The Irish Brigade: Book Review

irish brigade Gen._Robert_Nugent_and_his_staff,_Irish_Brigade,_Washington,_D.C._(vicinity)
Brigadier General Robert Nugent poses with the Irish Brigade in Washington, D.C.   1865


“The Irish Brigade”, by Steven J. Wright, is a slim volume that packs an emotional wallop far out of proportion to its size. In a mere sixty pages, the book offers vivid photos and moving descriptions of the Irish who fought in the United States Civil War. There is no shortage of heroism or honor on display in this book. But just as these traits are heralded, so is the tragedy of war driven home.

Most of the people featured in the book did not survive the War. This is a startling reality. Letters to family from fallen soldiers highlight the toll war took on millions from both the North and the South. Although some Irish did join the Confederate effort, overwhelmingly, these men fought with the Union army.

Though sourcing in this book is necessarily selective, because of its size, the material cited is very affecting. A wealth of first-person accounts captures the experience of war.

I found the book in a local library. It is listed for sale in most places as a collectible or rare book. The book would be of particular interest to Civil War buffs or to those who would like to learn about Irish-American history.  I highly recommend Steven J. Wright’s “The Irish Brigade”.

A. G. Moore  June, 2017

Star Strangled Banner: Book Review

County Waterford Countryside Near Dungarvan, Ireland: Photo by Jorge 1767

By  Dan O’Donnell

When I respond well to a poet’s work I try to understand why. In Dan O’Donnell’s “Star Strangled Banner”, I don’t have to search long for a reason. His poetry resonates with a yearning that echoes in every heart that ever left home. His yearning is not merely for a home but for a past. And in this, his work is universal.

The Irish flavor of Mr. O’Donnell’s work is inescapable. He is “Paddy”, “born from the sod”, working the sod and, finally, dying and being buried “under the sod”. Mr. O’Donnell’s poetry extends to subjects besides his Irish roots. There’s age, and love, hard labor and the burden of corpulence. But it is his Irish-themed poetry that affects me most. Perhaps that’s because my mother-in-law was from Roscommon and spoke often of the hard early years when she would cut peat to burn in the fire. The grand houses she passed on the way to school were remote from the reality of her life.

Mr. O’Donnell’s last poem, “Ireland”, is my favorite and it is a perfect ending piece. “Although I have nearly always been in exile…my mind is free to send me back,” he begins.” He writes, “Every day is long with the stranger.”  However, he continues, clear memory “of a far-off past eases my yearning and helps me to send in the day.”

Though pleasing and well-crafted, his poetry falls short for me in only one respect. He strains at times to find a rhyme. The rhyme is not essential and gives an occasional poem a forced quality. However, this minor point does not detract from the overall quality of his work.

Take the time to read Dan O’Donnell’s “A Star Strangled Banner”.  It would be a hard heart indeed that could not take pleasure in this poetry.

A. G. Moore  1/8/2017

The Red Petticoat: A Collection of Poems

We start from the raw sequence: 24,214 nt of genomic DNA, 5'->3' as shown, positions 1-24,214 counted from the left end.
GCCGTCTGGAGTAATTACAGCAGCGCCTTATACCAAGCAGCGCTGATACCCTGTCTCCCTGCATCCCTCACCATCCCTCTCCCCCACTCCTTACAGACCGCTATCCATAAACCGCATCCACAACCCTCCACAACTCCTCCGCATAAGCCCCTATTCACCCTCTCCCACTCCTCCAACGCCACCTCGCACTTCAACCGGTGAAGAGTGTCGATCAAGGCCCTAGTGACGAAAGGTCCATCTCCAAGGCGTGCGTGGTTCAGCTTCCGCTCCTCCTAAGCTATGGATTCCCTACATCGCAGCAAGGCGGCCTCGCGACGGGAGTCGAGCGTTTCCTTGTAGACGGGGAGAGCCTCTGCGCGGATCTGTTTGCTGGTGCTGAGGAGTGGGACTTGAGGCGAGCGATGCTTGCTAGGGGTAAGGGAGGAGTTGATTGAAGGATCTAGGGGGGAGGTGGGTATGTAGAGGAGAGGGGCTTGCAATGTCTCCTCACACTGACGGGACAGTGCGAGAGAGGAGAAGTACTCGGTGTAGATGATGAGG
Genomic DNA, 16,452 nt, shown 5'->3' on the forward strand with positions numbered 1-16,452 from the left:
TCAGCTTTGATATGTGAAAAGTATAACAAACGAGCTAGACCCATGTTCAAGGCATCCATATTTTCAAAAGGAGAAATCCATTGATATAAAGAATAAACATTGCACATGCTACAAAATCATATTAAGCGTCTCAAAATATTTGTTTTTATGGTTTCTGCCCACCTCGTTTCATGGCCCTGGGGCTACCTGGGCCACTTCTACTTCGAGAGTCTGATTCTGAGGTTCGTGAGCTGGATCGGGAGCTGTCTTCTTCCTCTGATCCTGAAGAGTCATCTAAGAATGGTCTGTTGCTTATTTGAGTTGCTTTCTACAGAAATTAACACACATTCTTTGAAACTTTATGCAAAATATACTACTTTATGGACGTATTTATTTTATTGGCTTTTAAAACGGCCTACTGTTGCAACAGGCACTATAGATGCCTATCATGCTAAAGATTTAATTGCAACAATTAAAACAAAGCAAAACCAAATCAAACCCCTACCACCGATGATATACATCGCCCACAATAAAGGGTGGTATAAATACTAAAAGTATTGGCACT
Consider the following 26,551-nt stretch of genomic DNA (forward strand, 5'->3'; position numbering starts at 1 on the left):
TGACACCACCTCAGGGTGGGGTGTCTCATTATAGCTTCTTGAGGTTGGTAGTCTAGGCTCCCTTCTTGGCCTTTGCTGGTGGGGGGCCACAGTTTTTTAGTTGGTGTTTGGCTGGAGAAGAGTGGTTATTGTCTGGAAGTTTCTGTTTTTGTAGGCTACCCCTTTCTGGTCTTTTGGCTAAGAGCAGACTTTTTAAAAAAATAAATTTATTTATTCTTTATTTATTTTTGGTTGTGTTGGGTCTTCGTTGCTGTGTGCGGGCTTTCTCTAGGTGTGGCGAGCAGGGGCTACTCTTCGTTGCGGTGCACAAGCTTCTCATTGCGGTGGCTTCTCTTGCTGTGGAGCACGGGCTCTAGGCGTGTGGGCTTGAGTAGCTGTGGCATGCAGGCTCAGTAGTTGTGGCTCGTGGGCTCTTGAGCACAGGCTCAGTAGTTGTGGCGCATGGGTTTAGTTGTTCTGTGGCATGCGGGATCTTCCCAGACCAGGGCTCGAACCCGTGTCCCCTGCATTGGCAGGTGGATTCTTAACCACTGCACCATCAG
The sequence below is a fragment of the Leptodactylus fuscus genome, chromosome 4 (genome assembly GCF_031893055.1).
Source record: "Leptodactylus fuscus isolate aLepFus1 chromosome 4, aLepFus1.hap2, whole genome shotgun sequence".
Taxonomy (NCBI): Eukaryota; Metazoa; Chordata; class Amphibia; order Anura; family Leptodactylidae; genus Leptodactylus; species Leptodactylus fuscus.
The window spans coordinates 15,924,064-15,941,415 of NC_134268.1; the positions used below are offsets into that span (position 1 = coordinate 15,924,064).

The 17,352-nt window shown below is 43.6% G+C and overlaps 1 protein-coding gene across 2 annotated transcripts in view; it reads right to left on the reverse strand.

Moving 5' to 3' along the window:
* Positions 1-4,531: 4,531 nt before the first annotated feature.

This illustration is from a 1905 book of Irish legends, Celtic Myth and Legend, by Charles Squire.

By Joan Slowey

People sometimes ask what the difference between prose and poetry is. Certainly the lines between these two forms have blurred in modern times, but generally a reader expects prose to have literal significance and poetry to have an emotional component. It would be good to keep this distinction in mind as you read Joan Slowey’s The Red Petticoat.

Joan Slowey’s poetry is personal and yet it has the kind of emotional resonance that echos in the ear and the heart of the reader. Ms. Slowey draws upon her experience. The tone of her work tends to be reflective as she looks back over a lifetime of joy, love, and loss. She uses language that has significance for her, that draws upon her Irish roots. Gaelic words pepper her writing, as do characters from Irish lore. At one point she writes an entire haiku in Gaelic. This is her heart and her psyche speaking, of her tradition and to her tradition. All of it works.

Ms. Slowey covers a variety of subjects. In each case there is evidence of a mature intelligence and a deep empathy. Ms. Slowey has witnessed the full cycle of life and is coming to terms with her place in that cycle. In Minus One, for example, she mourns the passing of her “own particular Adam.” Her “magic circle” has been broken and she wonders


Two of my favorite poems draw upon her insight as a sentient observer.  One haiku, for example, notes the slime of a snail on her patio and ends with the line, “Well, snails must live too”.   Another, more thought-provoking piece contemplates a creature even more despised than the snail: a flasher.  In this poem, entitled, The Flasher, she lends complexity to a subject most of us dismiss out of hand.  What is the dark secret behind such a low act?  She wonders, as the poem draws to an end,

‘Did he shake with wicked glee?” or did he “Turn away to hide?”

The Red Petticoat is a slim volume. Its brevity invites a leisurely read, and perhaps a re-read.  If you indulge in this temptation you’re bound to find a gem, one poem that resonates with you as so many in this collection did with me.

I highly recommend Joan Slowey’s The Red Petticoat.


A. G. Moore 9/2016